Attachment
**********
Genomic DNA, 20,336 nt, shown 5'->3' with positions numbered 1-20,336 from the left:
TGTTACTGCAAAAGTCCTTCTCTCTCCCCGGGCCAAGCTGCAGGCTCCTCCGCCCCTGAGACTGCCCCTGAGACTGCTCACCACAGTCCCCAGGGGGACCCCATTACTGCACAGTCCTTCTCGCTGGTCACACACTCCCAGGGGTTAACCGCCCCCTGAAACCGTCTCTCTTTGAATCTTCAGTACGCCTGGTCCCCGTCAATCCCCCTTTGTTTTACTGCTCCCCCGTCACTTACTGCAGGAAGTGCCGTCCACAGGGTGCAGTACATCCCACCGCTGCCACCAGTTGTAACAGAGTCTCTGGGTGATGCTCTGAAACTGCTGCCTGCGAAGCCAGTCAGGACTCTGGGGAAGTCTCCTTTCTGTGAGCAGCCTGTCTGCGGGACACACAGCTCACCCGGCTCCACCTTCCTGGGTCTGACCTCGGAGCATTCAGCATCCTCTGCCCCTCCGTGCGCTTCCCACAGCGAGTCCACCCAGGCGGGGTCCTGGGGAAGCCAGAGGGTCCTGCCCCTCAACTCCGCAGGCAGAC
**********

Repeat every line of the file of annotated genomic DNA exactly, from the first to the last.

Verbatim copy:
Genomic DNA, 20,336 nt, shown 5'->3' with positions numbered 1-20,336 from the left:
TGTTACTGCAAAAGTCCTTCTCTCTCCCCGGGCCAAGCTGCAGGCTCCTCCGCCCCTGAGACTGCCCCTGAGACTGCTCACCACAGTCCCCAGGGGGACCCCATTACTGCACAGTCCTTCTCGCTGGTCACACACTCCCAGGGGTTAACCGCCCCCTGAAACCGTCTCTCTTTGAATCTTCAGTACGCCTGGTCCCCGTCAATCCCCCTTTGTTTTACTGCTCCCCCGTCACTTACTGCAGGAAGTGCCGTCCACAGGGTGCAGTACATCCCACCGCTGCCACCAGTTGTAACAGAGTCTCTGGGTGATGCTCTGAAACTGCTGCCTGCGAAGCCAGTCAGGACTCTGGGGAAGTCTCCTTTCTGTGAGCAGCCTGTCTGCGGGACACACAGCTCACCCGGCTCCACCTTCCTGGGTCTGACCTCGGAGCATTCAGCATCCTCTGCCCCTCCGTGCGCTTCCCACAGCGAGTCCACCCAGGCGGGGTCCTGGGGAAGCCAGAGGGTCCTGCCCCTCAACTCCGCAGGCAGAC